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Front. Microbiol. | doi: 10.3389/fmicb.2019.00025

Development of a novel loop-mediated isothermal amplification method to detect Guiana extended-spectrum (GES) β-lactamase genes in Pseudomonas aeruginosa

 Chika Takano1,  Mitsuko Seki1, 2*,  Dong Wook Kim3*,  Humphrey Gardner4, Robert E. McLaughlin5,  Paul E. Kilgore6, Kazunari Kumasaka7 and  Satoshi Hayakawa1
  • 1Nihon University, Japan
  • 2Meikai University, Japan
  • 3Hanyang University, South Korea
  • 4Evelo Biosciences, United States
  • 5Institute for Life Science Entrepreneurship, United States of America
  • 6Wayne State University, United States
  • 7Ageo Central General Hospital, Japan

Infections caused by multidrug-resistant Pseudomonas aeruginosa in hospitalised patients are often fatal, and nosocomial infections caused by Guiana extended-spectrum (GES) β-lactamase-producing strains are of growing concern. Several genotypes of the GES β-lactamase gene (blaGES) include a single missense mutation, a change from G to A at nucleotide position 493 (G493A) that changes glycine to serine; the mutant enzyme exhibits carbapenemase activity. Rapid and reliable identification of drug-resistance is important in clinical settings; however, culture methods remain the gold standard. Conventional and real-time PCR cannot identify carbapenemase-producing genotypes, and direct DNA sequencing is essential. We established a novel loop-mediated isothermal amplification (LAMP) method to detect various genotypes of blaGES and another LAMP method to discriminate carbapenemase genotypes of blaGES. We evaluated the two assays using clinical P. aeruginosa strains.
Two primer sets targeting blaGES (GES-LAMP) and the point mutation (Carba-GES-LAMP) were designed and evaluated for specificity and sensitivity. The detection limit of the GES-LAMP method was assessed using purified DNA and DNA-spiked clinical samples (urine, sputum, and blood). To determine the clinical usefulness of the methods, we used different (genotypically and phenotypically) P. aeruginosa clinical isolates, collected from diverse geographical locations between 2003 and 2012.
The novel LAMP assay targeting blaGES was highly specific. The detection limit was 10 DNA copies per reaction; the assay was 10-fold more sensitive than conventional PCR. The LAMP assay detected blaGES with high sensitivity in all DNA-spiked samples; PCR did not detect blaGES in blood samples. The GES-LAMP method correctly detected the 5 isolates containing blaGES among the 14 isolates tested. Using these isolates, we confirmed that our Carba-GES-LAMP method of detecting point mutations correctly identified the two blaGES positive organisms with carbapenemase activity.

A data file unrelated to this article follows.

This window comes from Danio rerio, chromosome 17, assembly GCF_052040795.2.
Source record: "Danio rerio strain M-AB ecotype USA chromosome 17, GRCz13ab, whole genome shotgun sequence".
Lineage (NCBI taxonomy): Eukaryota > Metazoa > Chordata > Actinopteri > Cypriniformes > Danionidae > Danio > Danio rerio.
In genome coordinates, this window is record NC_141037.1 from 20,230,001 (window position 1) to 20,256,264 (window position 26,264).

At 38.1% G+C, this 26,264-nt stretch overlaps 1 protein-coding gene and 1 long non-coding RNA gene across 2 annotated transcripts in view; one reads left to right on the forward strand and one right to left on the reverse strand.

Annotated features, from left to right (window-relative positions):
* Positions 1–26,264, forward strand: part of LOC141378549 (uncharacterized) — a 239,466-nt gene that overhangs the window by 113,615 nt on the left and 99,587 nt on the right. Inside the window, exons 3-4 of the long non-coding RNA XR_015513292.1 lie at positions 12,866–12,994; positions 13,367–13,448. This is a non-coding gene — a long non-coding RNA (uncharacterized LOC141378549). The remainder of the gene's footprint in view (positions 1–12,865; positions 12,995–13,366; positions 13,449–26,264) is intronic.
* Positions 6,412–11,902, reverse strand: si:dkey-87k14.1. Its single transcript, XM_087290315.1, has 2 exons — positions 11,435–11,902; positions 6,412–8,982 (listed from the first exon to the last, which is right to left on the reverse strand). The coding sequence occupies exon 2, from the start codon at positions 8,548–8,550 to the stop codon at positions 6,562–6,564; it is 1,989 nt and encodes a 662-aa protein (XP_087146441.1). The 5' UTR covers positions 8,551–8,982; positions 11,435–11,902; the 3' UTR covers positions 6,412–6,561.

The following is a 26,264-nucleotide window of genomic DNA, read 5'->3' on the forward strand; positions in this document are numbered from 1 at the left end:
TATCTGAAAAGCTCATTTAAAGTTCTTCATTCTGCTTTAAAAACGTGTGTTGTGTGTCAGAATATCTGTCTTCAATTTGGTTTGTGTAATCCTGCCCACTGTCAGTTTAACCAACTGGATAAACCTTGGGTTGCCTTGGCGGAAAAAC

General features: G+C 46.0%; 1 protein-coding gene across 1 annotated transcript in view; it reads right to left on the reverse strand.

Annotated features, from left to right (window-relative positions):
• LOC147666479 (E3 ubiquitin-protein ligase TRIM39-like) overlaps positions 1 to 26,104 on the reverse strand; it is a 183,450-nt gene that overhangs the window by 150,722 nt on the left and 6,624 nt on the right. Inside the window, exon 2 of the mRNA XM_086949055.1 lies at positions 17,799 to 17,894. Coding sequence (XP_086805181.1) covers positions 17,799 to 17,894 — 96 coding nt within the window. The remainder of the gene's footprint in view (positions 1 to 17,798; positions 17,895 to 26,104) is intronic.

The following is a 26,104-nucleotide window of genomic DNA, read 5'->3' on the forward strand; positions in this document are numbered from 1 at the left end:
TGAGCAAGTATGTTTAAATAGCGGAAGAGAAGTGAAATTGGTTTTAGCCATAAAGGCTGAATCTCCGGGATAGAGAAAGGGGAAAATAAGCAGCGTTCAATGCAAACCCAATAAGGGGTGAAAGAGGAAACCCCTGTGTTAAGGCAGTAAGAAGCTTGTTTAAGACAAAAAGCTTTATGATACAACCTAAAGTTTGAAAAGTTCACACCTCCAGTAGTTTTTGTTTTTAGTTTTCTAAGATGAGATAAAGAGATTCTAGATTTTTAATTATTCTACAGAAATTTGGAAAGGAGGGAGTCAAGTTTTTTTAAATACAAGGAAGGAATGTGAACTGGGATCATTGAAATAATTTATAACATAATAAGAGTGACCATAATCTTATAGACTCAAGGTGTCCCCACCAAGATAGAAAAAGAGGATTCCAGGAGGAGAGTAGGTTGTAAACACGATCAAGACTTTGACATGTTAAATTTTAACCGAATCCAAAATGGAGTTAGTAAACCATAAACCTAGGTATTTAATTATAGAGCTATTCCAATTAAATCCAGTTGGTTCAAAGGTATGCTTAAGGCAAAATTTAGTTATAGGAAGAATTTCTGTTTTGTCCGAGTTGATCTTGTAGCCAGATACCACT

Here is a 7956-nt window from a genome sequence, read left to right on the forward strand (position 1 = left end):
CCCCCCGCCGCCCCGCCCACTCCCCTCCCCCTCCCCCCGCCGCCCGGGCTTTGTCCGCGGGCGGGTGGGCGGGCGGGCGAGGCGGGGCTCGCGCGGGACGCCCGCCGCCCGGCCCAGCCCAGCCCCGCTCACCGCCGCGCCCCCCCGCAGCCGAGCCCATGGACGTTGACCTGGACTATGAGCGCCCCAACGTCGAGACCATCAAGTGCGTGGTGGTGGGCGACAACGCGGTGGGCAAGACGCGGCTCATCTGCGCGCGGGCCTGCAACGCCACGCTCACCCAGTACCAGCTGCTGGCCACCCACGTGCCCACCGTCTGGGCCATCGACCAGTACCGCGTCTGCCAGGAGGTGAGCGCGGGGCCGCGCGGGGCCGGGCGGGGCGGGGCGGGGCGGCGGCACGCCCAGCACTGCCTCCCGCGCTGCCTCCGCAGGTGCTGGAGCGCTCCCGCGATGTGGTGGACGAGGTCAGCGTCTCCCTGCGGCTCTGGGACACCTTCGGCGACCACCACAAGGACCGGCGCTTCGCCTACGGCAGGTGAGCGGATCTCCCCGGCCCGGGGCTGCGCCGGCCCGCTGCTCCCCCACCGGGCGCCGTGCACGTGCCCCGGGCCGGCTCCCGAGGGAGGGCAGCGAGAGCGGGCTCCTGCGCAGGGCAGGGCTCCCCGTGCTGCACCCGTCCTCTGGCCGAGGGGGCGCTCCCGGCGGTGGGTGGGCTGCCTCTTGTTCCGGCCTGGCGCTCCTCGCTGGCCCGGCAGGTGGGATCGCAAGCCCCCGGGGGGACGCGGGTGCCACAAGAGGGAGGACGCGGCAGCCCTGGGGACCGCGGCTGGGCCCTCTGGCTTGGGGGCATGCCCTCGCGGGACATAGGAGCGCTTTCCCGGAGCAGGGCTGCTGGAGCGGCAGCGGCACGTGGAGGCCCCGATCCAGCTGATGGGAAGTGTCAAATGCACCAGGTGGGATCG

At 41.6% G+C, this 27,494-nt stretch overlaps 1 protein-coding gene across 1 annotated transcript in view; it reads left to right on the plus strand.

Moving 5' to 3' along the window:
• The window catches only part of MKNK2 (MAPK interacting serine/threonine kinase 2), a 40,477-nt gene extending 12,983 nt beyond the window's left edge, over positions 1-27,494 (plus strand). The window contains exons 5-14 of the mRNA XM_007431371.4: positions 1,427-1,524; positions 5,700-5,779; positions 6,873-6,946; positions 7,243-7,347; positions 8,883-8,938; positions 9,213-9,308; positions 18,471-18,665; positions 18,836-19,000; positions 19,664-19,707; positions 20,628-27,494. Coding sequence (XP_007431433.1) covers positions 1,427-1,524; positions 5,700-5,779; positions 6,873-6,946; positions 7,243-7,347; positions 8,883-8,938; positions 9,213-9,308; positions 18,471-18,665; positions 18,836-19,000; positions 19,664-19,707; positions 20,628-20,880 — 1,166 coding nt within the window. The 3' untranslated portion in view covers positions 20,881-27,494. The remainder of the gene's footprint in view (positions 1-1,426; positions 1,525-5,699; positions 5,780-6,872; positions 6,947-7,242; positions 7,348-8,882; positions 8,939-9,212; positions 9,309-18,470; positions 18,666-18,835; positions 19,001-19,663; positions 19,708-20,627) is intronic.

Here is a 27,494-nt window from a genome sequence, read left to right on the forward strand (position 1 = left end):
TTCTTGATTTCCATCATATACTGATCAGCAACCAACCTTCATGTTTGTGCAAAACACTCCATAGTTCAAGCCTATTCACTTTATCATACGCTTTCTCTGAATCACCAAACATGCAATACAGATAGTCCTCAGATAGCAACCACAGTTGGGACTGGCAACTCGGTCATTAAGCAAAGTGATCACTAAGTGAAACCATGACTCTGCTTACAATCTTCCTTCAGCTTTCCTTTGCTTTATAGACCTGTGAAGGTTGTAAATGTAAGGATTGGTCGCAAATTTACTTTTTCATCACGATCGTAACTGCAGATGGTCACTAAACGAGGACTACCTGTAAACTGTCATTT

To the best of our knowledge, this is the first report of the GES β-lactamase gene detection assay using the LAMP method. Our new assays effectively detect blaGES and critical unique mutations.

Keywords: blaGES, β-lactamase, Point Mutation, carbapenemase, Loop-mediated isothermal amplification, Pseudomonas aeruginosa

Received: 08 Sep 2018; Accepted: 09 Jan 2019.

Edited by:

Leonard Peruski, Centers for Disease Control and Prevention (CDC), United States

Reviewed by:

Mariagrazia Perilli, University of L'Aquila, Italy
Amro A. Amara, City of Scientific Research and Technological Applications, Egypt  

Copyright: © 2019 Takano, Seki, Kim, Gardner, McLaughlin, Kilgore, Kumasaka and Hayakawa. This is an open-access article distributed under the terms of the Creative Commons Attribution License (CC BY). The use, distribution or reproduction in other forums is permitted, provided the original author(s) and the copyright owner(s) are credited and that the original publication in this journal is cited, in accordance with accepted academic practice. No use, distribution or reproduction is permitted which does not comply with these terms.

* Correspondence:
Dr. Mitsuko Seki, Nihon University, Chiyoda, Tokyo, 102-0074, Tōkyō, Japan, seki.mitsuko@nihon-u.ac.jp
Prof. Dong Wook Kim, Hanyang University, Seoul, 133-791, South Korea, dongwook@hanyang.ac.kr